In states that do not provide Medicaid coverage for abortion, most low-income women still manage to obtain an abortion.  Most are forced to divert money from living expenses, such as rent, food, or utilities.  An abortion would cost a woman on Medicaid nearly a third of her monthly income.

The Senate Judiciary and Public Safety Finance and Policy Committee heard SF 702 on Tuesday, where it passed along party lines.  The bill is now headed to the Senate floor, where an anti-choice majority is likely to pass it.

In the House, the Health and Human Services Reform Committee heard HF 809 on Thursday, where it was a subject of heated discussion.  Representative Rena Moran (DFL, St. Paul) spoke eloquently and passionately about the bill, asking, “Why don’t we stop doing things for low income women and start doing things with them?  They have ideas and solutions and they know what’s best for them and their families.”  Video of the hearing is available here.

The bill passed out of committee and was referred to the House Health and Human Services Finance Committee.

Abortion Clinic Licensure

SF 704/HF 812 would require abortion clinics to meet discriminatory, unnecessary, and burdensome ambulatory surgical center standards.  Last June, the United States Supreme Court ruled that a similar Texas law was unconstitutional because it placed an undue burden on women seeking abortion.  Abortion is extremely safe and clinics already meet the licensing requirements of the state licensing boards for medicine and nursing.  If this bill is enacted, 4 of the 5 abortion clinics in Minnesota will be forced to close.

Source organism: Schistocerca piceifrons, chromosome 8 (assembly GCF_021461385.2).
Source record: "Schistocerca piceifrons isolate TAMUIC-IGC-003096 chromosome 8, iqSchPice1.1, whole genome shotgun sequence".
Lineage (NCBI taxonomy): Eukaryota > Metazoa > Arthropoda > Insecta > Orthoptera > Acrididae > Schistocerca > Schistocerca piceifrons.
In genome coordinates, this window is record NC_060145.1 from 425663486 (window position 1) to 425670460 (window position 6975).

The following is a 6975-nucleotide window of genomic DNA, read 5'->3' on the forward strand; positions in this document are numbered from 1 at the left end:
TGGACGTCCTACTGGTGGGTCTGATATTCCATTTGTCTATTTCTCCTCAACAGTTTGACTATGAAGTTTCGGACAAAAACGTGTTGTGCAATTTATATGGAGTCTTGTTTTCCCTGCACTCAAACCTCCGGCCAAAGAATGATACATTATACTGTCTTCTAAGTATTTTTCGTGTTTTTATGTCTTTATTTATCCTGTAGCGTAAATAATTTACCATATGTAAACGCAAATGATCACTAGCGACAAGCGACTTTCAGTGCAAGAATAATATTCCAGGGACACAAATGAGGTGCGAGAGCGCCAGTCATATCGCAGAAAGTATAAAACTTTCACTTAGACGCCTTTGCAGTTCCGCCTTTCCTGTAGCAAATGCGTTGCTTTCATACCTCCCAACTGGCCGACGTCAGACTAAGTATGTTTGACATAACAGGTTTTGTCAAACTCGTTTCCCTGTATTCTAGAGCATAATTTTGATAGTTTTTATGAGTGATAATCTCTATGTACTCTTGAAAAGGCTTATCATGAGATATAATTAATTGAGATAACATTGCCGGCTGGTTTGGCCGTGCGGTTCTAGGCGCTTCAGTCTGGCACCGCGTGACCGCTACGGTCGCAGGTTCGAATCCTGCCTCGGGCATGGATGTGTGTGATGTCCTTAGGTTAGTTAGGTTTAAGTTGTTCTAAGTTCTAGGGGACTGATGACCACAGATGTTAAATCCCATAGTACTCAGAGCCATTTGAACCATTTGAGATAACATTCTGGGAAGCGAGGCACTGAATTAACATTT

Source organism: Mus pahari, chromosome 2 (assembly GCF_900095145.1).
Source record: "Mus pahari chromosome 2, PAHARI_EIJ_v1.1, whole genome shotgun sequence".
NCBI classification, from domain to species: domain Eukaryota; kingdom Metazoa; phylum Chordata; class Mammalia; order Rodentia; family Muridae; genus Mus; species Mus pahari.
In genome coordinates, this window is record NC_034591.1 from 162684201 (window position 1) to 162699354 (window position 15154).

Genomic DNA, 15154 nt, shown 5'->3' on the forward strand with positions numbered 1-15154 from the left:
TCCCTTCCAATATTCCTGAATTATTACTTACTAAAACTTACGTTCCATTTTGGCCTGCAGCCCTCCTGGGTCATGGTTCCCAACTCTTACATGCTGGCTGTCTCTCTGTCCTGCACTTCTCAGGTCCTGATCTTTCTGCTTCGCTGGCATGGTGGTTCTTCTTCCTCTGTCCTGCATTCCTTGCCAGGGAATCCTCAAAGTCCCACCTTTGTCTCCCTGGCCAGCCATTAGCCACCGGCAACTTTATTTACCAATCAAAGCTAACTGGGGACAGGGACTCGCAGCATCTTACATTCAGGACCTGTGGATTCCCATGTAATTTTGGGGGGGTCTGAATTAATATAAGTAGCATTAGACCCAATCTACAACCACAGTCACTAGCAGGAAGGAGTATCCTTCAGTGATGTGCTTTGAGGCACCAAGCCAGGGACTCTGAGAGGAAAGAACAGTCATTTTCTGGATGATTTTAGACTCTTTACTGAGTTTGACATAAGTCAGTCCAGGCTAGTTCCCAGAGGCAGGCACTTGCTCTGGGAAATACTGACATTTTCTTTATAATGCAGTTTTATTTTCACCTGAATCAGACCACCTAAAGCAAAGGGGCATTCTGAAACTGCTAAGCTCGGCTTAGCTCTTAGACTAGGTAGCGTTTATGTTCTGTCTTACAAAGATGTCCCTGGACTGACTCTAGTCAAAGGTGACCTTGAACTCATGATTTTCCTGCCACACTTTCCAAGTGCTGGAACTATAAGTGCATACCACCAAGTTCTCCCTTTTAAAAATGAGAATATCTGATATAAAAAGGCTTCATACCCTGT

The Senate Judiciary and Public Safety Finance and Policy Committee heard SF 704 on Tuesday evening.  The bill passed along party lines, but Sen. Dan Schoen (DFL, Cottage Grove) was able to include an amendment protecting the privacy of patient records.  The bill is headed to the Senate Finance Committee.  Sen. Pappas (DFL, St. Paul) also confirmed that she had spoken to Governor Dayton, who is committed to vetoing the bill if it reaches his desk.

In the House, the Health and Human Services Reform Committee heard HF 812  on Thursday.   Newly elected Rep. Liz Olson (DFL, Duluth) informed committee members that she had visited the Women’s Health Center of Duluth, the only abortion provider in greater Minnesota.  The clinic is fully insured, complies with all relevant laws, and is certified by the National Abortion Federation, which conducted a successful inspection last fall.  Despite the constitutional questions raised about the bill, it passed out of committee and was referred to the House Government Operations Committee.  Video of the hearing is available here.

Defund Planned Parenthood Bill Introduced in House